While knitting and other textile-based activities tend to be female-dominated, similar benefits have been found for men in the collective woodworking, repair and other productive tinkering activities of the Men’s Sheds movement. Participants reported reduced levels of depression.
What unites almost all of these studies, is that while the practice of craft, especially those such as knitting, quilting, needlework and woodworking, may at first appear to be relatively private activities, the benefits also substantially arise from the social connections craft enables.
These have even been reported across whole communities impacted by disaster, such as the recovery following the 2011 Christchurch earthquake.
One of the strengths of craft practice, especially as a contributor to well-being, is precisely that it can be both solitary and collective, and it’s up to the individual to decide.”

“Mental Health: Unfolding outward. Creative in many areas of life. More neurological connections, creating integration. Freedom to grow and change in external relationship and internal relationship to self.
Mental Illness: Turning inward. Creativity limited. Rigid imagination. Less neurological connections. Limited movement in relationships with self and others.
‘We do not aim at helping someone adapt to reality; rather we seek to help him or her live more creatively. Only the restoration of the imagination can achieve this goal.’ – Steven Levine”

How do we “Get Creative” with Well-being?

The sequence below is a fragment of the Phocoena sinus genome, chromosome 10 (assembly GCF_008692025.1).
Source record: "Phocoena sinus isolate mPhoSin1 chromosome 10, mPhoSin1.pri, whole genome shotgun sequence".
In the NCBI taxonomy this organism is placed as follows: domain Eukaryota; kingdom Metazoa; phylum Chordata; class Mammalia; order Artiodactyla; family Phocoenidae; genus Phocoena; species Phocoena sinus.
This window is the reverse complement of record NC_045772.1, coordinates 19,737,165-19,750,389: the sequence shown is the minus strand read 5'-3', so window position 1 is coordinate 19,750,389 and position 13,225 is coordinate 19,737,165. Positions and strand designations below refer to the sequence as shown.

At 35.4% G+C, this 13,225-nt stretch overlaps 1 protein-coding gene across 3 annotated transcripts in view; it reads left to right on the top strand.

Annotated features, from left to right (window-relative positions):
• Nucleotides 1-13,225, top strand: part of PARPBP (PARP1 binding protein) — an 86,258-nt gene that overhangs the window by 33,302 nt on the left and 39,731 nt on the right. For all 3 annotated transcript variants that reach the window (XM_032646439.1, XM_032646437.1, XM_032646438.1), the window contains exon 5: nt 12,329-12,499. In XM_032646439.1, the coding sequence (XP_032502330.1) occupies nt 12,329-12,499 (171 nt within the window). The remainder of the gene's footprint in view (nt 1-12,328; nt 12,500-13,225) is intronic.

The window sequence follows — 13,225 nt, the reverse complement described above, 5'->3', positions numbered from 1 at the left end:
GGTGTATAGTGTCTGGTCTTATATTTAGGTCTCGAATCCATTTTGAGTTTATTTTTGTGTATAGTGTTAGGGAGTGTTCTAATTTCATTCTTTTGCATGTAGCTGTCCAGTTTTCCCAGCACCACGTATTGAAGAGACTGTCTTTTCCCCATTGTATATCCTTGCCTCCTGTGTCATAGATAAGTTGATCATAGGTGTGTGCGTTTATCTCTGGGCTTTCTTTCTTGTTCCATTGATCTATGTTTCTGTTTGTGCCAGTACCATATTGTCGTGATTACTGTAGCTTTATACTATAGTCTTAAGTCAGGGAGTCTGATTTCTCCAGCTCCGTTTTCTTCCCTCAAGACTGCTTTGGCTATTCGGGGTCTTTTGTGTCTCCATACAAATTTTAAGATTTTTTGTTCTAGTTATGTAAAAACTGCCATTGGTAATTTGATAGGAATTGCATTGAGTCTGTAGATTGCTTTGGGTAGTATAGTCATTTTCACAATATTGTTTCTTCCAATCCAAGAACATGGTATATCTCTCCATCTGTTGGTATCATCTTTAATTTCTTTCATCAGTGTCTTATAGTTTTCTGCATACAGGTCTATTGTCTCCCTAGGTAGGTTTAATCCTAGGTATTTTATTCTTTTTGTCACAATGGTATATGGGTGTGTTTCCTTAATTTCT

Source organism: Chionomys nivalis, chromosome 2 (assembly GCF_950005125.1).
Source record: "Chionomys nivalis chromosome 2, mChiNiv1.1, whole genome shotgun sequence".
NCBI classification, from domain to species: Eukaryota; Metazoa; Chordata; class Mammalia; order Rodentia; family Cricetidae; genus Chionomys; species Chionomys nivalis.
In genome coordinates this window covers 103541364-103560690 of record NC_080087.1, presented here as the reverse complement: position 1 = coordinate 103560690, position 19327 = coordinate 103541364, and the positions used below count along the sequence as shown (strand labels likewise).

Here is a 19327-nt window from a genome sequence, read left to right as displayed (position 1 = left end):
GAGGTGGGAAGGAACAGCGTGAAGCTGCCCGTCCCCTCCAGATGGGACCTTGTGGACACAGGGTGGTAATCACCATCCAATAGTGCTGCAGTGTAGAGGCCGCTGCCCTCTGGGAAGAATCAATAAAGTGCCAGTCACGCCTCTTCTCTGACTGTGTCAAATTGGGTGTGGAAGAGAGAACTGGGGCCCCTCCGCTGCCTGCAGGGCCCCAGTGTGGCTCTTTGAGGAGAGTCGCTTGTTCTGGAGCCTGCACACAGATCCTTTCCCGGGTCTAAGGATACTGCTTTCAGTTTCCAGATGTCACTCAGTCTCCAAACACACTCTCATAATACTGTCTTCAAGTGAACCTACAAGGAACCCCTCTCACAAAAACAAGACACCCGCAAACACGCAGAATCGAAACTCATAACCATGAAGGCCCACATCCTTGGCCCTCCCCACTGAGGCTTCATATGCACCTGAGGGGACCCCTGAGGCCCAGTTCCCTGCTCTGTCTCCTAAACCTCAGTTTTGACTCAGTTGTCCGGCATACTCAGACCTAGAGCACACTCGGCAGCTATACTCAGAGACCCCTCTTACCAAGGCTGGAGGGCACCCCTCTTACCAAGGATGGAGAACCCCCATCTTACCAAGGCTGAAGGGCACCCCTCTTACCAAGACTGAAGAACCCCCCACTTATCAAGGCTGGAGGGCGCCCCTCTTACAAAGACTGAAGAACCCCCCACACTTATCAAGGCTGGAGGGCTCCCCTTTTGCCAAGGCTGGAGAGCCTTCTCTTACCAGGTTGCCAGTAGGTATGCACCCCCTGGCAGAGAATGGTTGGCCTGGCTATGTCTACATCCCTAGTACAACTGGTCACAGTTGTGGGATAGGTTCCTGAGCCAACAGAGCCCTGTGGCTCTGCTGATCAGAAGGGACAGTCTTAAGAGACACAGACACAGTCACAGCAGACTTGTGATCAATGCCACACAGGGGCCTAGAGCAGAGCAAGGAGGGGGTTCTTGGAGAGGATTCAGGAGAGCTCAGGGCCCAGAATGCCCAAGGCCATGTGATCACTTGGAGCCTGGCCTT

“The Five Ways to Wellbeing, Ētahi ara e rima ki te ngākau ora, help people stay mentally well.
They were created as a result of the New Economics Foundation’s (NEF) Foresight Project on Mental Capital and Wellbeing research report.
NEF conducted a review of the most up-to-date evidence and found that building five actions into day to day lives is important for the wellbeing of individuals, families, communities and organisations. The five actions are:
1. – Connect, me whakawhanaunga
‘Talk & listen, be there, feel connected’
2. – Give, tukua
‘Your time, your words, your presence’
3. – Take notice, me aro tonu
‘Remember the simple things that give you joy’
4. – Keep learning, me ako tonu
‘Embrace new experiences, see opportunities, surprise yourself’
5. – Be active, me kori tonu
‘Do what you can, enjoy what you do, move your mood’
You can introduce any of these actions into your life, any time, and you will begin to feel the benefits. Whakatōkia ngā rautaki māmā nei ki tō ao kia rongo ai koe i ngā painga.”

“Diverse ways of being:
‘Art is for all, and should be made accessible to all,’ claims Leong. She says autistic artists have much to offer the neurotypical realm, including a more ‘aware’ way of responding to the world and detail-focused perception.
Contrary to the erroneous neurotypical belief that autism is a barren landscape of isolation, the autistic mind is a thriving ecology teeming with abundant detail, nuances, texture, tastes, sounds, images, smells, profound thought and imagination.”